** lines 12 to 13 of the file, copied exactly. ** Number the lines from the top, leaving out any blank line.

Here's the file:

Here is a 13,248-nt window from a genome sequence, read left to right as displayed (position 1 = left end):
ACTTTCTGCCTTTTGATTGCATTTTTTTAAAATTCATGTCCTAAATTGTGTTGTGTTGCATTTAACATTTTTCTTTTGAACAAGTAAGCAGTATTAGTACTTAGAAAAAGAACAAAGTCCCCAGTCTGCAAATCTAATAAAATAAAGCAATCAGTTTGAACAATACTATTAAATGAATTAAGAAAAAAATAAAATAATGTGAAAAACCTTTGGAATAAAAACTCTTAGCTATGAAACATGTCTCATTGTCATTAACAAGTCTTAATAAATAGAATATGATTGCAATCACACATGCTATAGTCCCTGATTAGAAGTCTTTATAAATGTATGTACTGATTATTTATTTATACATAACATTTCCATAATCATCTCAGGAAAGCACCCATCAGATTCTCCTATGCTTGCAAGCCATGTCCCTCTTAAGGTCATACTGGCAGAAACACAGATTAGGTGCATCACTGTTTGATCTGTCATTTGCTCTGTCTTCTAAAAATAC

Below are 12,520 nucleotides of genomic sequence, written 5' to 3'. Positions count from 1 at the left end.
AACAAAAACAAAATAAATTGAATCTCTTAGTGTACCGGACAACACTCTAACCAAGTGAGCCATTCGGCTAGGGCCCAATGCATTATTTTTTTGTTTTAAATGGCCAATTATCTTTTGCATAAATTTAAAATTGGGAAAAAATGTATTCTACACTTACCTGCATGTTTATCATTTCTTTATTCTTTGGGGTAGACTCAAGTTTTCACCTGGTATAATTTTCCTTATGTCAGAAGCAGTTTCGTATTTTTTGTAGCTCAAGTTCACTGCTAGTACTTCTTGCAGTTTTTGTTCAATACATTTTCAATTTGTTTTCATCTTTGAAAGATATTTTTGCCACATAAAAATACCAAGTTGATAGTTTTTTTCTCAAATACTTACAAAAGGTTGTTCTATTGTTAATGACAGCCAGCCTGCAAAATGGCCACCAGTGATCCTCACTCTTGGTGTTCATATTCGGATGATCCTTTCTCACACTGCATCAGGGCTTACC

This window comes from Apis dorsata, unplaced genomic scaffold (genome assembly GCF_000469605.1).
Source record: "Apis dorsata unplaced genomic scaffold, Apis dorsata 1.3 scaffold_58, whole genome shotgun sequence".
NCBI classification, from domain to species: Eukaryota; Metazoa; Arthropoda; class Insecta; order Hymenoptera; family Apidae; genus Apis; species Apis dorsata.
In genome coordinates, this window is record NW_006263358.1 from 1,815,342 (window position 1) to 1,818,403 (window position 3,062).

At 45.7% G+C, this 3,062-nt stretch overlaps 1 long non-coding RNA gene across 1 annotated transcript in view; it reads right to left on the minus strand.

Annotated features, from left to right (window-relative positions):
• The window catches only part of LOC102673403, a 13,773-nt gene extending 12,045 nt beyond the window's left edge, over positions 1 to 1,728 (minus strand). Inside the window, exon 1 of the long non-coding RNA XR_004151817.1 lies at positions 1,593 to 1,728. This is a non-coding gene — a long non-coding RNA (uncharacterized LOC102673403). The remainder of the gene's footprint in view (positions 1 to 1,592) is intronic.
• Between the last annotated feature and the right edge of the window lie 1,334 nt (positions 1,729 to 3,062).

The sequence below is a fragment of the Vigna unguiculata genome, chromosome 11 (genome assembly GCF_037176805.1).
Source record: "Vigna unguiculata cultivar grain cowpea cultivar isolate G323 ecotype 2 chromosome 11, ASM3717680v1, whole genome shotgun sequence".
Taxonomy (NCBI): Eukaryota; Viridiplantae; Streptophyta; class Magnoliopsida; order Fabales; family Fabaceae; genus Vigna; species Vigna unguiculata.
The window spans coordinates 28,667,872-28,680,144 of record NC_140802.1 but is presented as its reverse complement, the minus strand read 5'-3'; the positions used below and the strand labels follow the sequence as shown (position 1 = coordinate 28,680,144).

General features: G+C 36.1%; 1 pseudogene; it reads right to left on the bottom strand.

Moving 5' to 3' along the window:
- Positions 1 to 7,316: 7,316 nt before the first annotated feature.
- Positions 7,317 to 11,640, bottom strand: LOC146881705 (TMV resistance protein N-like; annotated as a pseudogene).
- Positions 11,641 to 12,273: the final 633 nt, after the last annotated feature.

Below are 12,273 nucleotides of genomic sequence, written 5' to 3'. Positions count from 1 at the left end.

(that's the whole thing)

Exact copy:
• Between the last annotated feature and the right edge of the window lie 1,334 nt (positions 1,729 to 3,062).

The sequence below is a fragment of the Vigna unguiculata genome, chromosome 11 (genome assembly GCF_037176805.1).